Postsecondary education; Production And Pricing Of College Textbooks
(a) The Legislature finds and declares that the production and pricing of college textbooks deserves a high level of attention from educators and lawmakers because they impact the quality and affordability of higher education.
(b) The State of California urges textbook publishers to do all of the following:
(1) "Unbundle" the instruction materials to give students the option of buying textbooks, CD-ROMs, and workbooks "a la carte" or without additional materials.
(2) Provide all of the following information to faculty and departments when they are considering what textbooks to order, and post both of the following information on publishers' Web sites where it is easily accessible:
(A) A list of all the different products they sell, including both bundled and unbundled options, and the net price of each product.
(B) An explanation of how the newest edition is different from previous editions.
(3) Give preference to paper or online supplements to current editions rather than producing entirely new editions.
(4) Disclose to faculty the length of time they intend to produce the current edition so that professors know how long they can use the same book.
(5) Provide to faculty a free copy of each textbook selected by faculty for use in the classroom for placement on reserve in the campus library.
(c) The Trustees of the California State University and the Board of Governors of the California Community Colleges shall, and the Regents of the University of California are requested to, accomplish all of the following:
(1) Work with the academic senates of each respective segment to do all of the following:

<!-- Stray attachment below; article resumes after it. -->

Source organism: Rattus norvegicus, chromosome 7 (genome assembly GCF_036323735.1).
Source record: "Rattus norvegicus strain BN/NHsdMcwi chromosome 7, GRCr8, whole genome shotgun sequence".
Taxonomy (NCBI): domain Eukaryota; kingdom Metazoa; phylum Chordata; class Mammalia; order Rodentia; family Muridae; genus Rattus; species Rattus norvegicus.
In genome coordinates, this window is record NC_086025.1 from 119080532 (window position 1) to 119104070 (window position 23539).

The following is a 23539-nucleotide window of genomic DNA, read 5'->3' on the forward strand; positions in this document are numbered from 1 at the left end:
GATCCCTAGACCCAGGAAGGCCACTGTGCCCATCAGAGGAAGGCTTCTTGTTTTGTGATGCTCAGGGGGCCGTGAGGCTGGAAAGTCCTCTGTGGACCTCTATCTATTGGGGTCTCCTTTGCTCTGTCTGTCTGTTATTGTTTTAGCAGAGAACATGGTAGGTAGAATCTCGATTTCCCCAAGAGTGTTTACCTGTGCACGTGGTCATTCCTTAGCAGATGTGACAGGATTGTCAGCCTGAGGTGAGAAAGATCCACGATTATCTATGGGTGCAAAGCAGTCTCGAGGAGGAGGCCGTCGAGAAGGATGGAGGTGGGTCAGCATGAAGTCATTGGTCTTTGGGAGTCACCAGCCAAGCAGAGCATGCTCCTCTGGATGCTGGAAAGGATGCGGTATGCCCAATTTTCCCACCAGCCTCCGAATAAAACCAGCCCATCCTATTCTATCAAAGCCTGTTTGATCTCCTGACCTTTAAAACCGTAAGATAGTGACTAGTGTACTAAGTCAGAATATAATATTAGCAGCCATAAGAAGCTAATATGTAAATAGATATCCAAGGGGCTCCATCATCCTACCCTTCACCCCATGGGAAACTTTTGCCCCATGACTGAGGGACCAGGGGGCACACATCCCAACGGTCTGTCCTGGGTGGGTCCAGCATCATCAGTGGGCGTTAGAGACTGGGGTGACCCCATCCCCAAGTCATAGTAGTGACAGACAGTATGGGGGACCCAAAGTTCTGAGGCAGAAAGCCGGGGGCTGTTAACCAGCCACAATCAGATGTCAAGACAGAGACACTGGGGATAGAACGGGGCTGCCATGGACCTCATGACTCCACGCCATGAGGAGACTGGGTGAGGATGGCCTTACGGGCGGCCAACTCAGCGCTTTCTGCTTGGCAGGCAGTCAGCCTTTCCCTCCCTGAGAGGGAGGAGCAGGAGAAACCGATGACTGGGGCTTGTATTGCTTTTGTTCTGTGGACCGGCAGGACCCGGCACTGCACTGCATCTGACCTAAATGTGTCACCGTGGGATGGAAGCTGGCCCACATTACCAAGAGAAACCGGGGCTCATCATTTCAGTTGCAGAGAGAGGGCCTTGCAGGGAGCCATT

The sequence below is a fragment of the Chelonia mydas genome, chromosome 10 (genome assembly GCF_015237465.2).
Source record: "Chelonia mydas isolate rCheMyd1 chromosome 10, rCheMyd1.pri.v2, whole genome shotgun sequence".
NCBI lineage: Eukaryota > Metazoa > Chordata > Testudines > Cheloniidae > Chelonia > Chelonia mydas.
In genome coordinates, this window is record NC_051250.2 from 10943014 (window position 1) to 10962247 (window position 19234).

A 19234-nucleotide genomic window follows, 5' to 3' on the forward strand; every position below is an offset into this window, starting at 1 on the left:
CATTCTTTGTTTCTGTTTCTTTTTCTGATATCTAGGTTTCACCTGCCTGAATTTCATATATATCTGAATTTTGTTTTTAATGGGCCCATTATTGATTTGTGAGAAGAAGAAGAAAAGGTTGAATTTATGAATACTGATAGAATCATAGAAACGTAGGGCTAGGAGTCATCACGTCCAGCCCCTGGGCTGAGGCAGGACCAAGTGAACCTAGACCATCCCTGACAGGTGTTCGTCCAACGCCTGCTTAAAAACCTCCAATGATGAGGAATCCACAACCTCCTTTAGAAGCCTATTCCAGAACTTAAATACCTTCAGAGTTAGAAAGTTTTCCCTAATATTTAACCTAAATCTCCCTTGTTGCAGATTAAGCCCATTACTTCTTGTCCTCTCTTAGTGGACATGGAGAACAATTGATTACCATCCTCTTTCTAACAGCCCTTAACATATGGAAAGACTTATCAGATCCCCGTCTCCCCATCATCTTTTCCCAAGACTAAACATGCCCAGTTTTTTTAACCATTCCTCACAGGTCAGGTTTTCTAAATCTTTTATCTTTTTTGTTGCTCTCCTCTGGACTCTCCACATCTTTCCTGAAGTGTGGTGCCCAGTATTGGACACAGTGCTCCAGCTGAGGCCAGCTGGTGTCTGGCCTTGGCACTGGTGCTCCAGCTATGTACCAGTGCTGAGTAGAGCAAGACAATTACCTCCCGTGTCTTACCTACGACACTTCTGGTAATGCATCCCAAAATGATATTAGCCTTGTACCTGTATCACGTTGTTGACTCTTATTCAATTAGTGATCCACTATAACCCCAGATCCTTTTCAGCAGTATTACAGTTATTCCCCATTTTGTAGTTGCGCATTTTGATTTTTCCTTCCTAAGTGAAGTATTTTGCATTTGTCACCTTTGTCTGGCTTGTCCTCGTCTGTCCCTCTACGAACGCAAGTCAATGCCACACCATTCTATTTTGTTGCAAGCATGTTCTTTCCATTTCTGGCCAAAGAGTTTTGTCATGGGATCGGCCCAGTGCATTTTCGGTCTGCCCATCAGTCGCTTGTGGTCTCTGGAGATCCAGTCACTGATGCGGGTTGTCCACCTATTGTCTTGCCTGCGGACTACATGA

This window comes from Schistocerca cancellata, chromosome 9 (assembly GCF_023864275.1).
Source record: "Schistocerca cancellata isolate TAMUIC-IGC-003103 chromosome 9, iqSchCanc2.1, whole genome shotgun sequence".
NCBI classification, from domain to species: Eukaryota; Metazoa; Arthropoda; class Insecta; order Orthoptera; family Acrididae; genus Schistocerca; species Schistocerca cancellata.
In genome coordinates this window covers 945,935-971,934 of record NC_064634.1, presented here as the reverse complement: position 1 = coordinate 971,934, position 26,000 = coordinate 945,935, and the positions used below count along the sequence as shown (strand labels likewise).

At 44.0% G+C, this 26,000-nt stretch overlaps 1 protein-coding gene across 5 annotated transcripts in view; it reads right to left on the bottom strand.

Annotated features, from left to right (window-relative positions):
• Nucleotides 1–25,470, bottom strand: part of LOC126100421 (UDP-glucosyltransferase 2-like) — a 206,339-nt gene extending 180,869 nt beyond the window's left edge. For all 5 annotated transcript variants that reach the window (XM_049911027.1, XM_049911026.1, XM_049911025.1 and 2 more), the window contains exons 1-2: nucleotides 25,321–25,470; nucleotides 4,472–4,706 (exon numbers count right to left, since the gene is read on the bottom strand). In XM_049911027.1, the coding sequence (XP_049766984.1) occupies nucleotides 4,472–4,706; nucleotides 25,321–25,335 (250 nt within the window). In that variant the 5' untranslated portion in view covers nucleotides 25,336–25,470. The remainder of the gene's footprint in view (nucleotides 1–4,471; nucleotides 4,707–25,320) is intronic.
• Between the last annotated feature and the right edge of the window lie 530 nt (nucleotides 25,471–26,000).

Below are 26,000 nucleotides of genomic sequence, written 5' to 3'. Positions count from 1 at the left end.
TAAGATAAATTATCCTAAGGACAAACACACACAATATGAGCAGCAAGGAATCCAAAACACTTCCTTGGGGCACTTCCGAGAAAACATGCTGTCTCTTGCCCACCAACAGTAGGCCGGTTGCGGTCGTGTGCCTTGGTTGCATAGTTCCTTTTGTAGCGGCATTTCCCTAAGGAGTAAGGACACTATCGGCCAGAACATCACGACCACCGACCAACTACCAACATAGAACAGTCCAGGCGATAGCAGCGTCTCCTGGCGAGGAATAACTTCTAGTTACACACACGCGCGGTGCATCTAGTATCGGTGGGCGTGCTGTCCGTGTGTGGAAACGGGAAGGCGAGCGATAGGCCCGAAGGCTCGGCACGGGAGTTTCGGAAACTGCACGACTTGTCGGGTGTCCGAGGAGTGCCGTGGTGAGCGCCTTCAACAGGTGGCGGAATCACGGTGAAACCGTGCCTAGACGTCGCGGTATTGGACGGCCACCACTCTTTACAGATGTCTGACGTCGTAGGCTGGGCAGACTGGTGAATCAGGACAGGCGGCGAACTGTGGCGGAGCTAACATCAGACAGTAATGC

(A) Encourage faculty to give consideration to the least costly practices in assigning textbooks, varying by discipline, such as adopting the least expensive edition when the educational content is equal, and using a selected textbook as long as it is educationally sound, as determined by the appropriate faculty.
(B) Encourage faculty to disclose both of the following to students:
(i) How new editions of textbooks are different from the previous editions.
(ii) The cost to students for textbooks selected for use in each course.
(C) Review procedures for faculty to inform college and university bookstores of textbook selections.
(D) Encourage faculty to work closely with publishers and college and university bookstores in creating bundles and packages if they are economically sound and deliver cost savings to students, and if bundles and packages have been requested by faculty. Students should have the option of purchasing textbooks and other instructional materials that are "unbundled."
(2) Require college and university bookstores to work with the academic senates of each respective campus to do both of the following:
(A) Review issues relative to timelines and processes involved in ordering and stocking selected textbooks.
(B) Work closely with faculty or publishers, or both, to create bundles and packages that are economically sound and deliver cost savings to students.
(3) Encourage college and university bookstores to disclose retail textbook costs, on a per course basis, to faculty, and make this information otherwise publicly available.
(4) Encourage campuses to provide as many forums for students to have access to as many used books as possible, including, but not necessarily limited to, all of the following:
(A) Implementing campus-sponsored textbook rental programs.
(B) Encouraging students to consider on-campus and online book swaps so that students may buy and sell used books and set their own prices.
(C) Encouraging students to consider student book lending programs.
(D) Encouraging college and university bookstores that offer book buyback programs to actively promote and publicize these programs.
(E) Encouraging the establishment of textbook rental programs and any other appropriate approaches to providing high-quality materials that are affordable to students.
(d) It is the intent of the Legislature to encourage private colleges and universities to work with their respective academic senates and to encourage faculty to consider practices in selecting textbooks that will result in the lowest costs to students.
(Added by Stats. 2004, Ch. 556, Sec. 2.)